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Thorny issues for both candidates in Beverly mayor’s race

August 19, 2011
By Brad Bauer - The Marietta Times ( , The Marietta Times

The Beverly mayor's race pits a self-described "hometown boy" against a person relatively new to the area who wants more open and transparent business at the village.

It is the first time since 1999 Beverly residents have had competition for the mayor's seat, which is a nonpartisan race.

Incumbent Clem Biedenbach, 57, of 207 Seventh St., Beverly, stepped into the position in 2006 from his post as council president when former Mayor Jay Arnold resigned. Arnold has since sought and won a council seat that he continues to hold.

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Biedenbach and some members of council have come under fire in recent years for attempts at implementing contentious zoning ordinances, and most recently, the handling of issues at the village police department, including the questionable firing of two officers.

Biedenbach's challenger, Rex Kenyon, 68, of 220 Fifth St., Beverly, said village residents and employees deserve better. Kenyon and his wife, Beth, moved to the area in 2006 from Columbus.

"I want to be mayor because I don't like the way the current administration has treated the people of this community or its employees," he said.

Fact Box

On the ballot

Clem Biedenbach

Age: 57.

Experience: Mayor since 2006. Also served as village council president.

Oc-cupation: Retired custodian at Fort Frye Schools.

Family: Wife, Sharon.

Address: 207 Seventh St., Beverly.

Rex Kenyon

Age: 68.

Experience: Currently serving on the Beverly Village Board of Public Affairs.

Oc-cupation: Retired corporate executive at Emerson Electric in Columbus. Also served five years in the Air Force as a Combat Controller, including a tour in Vietnam.

Family: Wife, Beth.

Address: 220 Fifth St., Beverly.

Kenyon said Biedenbach routinely conducts business outside the public eye, citing the termination last year of former village police Chief Patrick Brockmeier.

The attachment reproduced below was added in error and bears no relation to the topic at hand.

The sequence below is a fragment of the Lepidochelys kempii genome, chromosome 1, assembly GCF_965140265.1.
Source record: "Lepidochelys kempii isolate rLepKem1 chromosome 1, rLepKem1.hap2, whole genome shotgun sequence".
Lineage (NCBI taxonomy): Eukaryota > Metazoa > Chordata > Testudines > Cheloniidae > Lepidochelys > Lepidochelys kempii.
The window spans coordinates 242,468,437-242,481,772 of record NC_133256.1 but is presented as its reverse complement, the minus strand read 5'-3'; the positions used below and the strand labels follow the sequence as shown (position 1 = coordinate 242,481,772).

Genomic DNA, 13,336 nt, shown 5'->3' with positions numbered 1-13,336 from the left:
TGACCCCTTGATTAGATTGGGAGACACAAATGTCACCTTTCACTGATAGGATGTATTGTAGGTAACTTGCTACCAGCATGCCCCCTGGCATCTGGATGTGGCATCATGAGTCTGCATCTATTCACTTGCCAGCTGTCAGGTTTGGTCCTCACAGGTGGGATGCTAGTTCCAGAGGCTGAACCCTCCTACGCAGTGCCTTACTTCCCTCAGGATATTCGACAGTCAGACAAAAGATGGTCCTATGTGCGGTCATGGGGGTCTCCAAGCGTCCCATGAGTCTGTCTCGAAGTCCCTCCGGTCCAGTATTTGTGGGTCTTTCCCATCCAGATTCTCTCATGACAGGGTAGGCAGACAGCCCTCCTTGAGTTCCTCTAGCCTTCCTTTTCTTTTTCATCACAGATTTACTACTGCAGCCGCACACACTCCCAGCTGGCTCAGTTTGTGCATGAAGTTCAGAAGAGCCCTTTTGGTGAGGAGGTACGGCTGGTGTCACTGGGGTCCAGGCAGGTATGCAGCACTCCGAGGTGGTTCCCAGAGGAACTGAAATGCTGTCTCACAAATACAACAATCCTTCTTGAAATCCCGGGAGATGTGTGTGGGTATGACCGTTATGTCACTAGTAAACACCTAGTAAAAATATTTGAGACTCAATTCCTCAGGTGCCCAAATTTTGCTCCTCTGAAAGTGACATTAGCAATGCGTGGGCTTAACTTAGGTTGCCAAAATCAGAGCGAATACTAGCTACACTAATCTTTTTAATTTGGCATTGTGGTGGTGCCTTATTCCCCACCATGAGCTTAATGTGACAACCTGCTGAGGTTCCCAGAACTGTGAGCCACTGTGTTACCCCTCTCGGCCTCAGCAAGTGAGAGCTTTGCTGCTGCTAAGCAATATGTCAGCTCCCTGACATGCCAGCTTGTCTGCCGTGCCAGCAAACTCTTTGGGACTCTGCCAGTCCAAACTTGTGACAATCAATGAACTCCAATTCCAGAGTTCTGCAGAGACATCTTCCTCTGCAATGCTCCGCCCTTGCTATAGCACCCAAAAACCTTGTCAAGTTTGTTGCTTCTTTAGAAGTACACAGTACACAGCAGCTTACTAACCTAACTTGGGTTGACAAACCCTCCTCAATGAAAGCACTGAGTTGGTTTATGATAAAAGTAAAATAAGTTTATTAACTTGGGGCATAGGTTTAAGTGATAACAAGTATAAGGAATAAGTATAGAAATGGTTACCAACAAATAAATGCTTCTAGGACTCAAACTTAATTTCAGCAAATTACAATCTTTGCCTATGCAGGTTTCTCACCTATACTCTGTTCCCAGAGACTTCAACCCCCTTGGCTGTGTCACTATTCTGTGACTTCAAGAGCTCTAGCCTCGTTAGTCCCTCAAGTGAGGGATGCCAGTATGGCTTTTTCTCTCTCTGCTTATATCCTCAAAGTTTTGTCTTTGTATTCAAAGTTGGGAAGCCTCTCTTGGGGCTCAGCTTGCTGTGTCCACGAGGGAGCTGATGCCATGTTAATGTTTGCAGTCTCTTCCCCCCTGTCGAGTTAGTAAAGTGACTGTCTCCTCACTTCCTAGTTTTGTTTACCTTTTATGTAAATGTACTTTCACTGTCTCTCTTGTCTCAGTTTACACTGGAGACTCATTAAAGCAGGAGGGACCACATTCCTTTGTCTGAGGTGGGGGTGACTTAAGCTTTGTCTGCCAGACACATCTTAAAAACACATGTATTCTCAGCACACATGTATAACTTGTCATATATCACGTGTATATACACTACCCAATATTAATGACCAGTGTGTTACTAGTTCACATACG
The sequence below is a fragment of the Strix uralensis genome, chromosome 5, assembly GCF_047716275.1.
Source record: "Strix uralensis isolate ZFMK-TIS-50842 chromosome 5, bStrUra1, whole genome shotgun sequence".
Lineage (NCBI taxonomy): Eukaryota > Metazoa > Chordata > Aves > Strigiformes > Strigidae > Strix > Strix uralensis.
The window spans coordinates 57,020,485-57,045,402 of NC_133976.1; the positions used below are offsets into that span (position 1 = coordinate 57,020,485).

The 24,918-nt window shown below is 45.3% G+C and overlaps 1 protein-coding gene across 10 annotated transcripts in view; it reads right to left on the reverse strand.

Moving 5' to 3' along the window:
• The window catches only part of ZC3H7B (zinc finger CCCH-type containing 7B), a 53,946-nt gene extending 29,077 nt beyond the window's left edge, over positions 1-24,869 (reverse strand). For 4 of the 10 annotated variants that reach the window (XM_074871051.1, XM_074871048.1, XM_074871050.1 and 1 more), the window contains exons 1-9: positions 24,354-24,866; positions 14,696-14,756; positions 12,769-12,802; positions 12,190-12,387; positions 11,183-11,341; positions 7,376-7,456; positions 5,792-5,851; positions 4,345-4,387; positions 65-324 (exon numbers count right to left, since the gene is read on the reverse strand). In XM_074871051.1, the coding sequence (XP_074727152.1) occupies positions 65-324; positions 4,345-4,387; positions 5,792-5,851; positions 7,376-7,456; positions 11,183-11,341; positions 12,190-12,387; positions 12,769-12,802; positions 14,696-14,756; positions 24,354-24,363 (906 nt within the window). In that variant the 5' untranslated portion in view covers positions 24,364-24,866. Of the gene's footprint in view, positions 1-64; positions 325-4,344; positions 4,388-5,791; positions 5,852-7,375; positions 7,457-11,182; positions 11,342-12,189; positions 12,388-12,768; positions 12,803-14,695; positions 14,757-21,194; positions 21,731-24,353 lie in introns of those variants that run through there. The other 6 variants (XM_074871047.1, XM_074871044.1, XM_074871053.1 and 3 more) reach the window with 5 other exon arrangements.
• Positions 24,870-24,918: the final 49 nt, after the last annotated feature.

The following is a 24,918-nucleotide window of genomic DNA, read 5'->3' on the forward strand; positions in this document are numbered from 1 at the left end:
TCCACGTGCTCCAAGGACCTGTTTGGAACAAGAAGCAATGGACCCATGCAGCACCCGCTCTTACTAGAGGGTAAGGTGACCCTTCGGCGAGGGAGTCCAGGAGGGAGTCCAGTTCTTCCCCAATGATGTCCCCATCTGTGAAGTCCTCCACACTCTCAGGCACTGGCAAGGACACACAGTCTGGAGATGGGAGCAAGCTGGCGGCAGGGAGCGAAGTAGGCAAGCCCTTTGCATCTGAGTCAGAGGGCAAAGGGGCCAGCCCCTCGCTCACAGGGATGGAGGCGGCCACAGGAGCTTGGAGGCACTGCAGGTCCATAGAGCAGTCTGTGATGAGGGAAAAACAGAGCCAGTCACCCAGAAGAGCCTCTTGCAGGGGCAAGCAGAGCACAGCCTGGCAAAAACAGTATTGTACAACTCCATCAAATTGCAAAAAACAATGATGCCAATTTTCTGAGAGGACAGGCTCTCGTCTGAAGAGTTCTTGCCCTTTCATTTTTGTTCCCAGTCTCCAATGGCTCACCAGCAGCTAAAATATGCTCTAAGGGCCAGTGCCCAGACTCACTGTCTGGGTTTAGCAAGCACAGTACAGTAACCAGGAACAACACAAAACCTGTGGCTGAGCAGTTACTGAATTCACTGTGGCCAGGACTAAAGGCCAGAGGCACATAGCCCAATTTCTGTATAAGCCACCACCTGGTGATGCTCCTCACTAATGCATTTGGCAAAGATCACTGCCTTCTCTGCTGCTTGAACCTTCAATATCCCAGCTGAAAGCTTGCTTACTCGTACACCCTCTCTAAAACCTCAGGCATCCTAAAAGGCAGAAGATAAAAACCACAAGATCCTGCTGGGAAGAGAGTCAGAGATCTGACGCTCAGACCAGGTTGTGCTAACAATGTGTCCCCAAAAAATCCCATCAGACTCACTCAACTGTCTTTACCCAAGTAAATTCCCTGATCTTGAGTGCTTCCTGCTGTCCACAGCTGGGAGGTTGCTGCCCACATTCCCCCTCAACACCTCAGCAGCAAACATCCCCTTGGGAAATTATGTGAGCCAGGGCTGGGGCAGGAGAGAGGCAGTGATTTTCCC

"I still don't know the reason he was terminated," he said.

Asked about the recent firings, Biedenbach declined to comment.

"I've been advised by our attorney not to comment about that," Biedenbach said.

The mayor also declined to answer any other questions about the race but offered an email with the reasons he has decided to seek reelection.

"As a 'hometown boy,' I have always been proud to live in the Village of Beverly," he wrote. "After 12 years of public service, I continue my desire to improve the way of life for residents and to assist with the success of merchants while developing more opportunities for new business."

Biedenbach continued that his work has been challenging at times but that he is proud of improvements he has been involved with, including renovation of the community swimming pool, construction of new sidewalks and general maintenance of village streets.

Kenyon, a retired corporate manager for Emerson Electric in Columbus, is currently serving on the Beverly Village Board of Public Affairs. The board oversees water, electric and sewer service in the village.

Kenyon said his business background will help the village down the road. He pointed to a recent announcement that the nearby AEP Muskingum River Plant would be downsizing over the next few years.

"We need to be preparing now for what that will mean to the workers and the local tax base," he said.

Kenyon's wife, Beth, currently serves on village council. She was one of three new council members elected in November 2009. Many attributed the high turnover rate to residents' frustrations over the zoning ordinance, which had been a point of contention for most of that year.

Critics said the 120-page ordinance was too complex and infringed on people's personal property rights. For example, the ordinance dictated not only what size signs could be but what colors and fonts they could display. The ordinance was repealed last year.

Rex Kenyon said he did not believe there would be a conflict serving the village along with his wife of 33 years. He noted Biedenbach and village councilman James Ullman are brothers-in-law. Prior to that, a mother and daughter-in-law served on council together in the village.

"I don't see it as a conflict," he said. "She has her point of view and I have mine. Sometime we agree and sometimes we disagree. If we disagree, we agree to disagree and move on."

Peggy Byers, director of Washington County Board of Elections, said she didn't know of a reason a husband and wife couldn't serve in such a capacity but said she would have to have the question reviewed by a state's attorney. That question had not been answered by Thursday evening.



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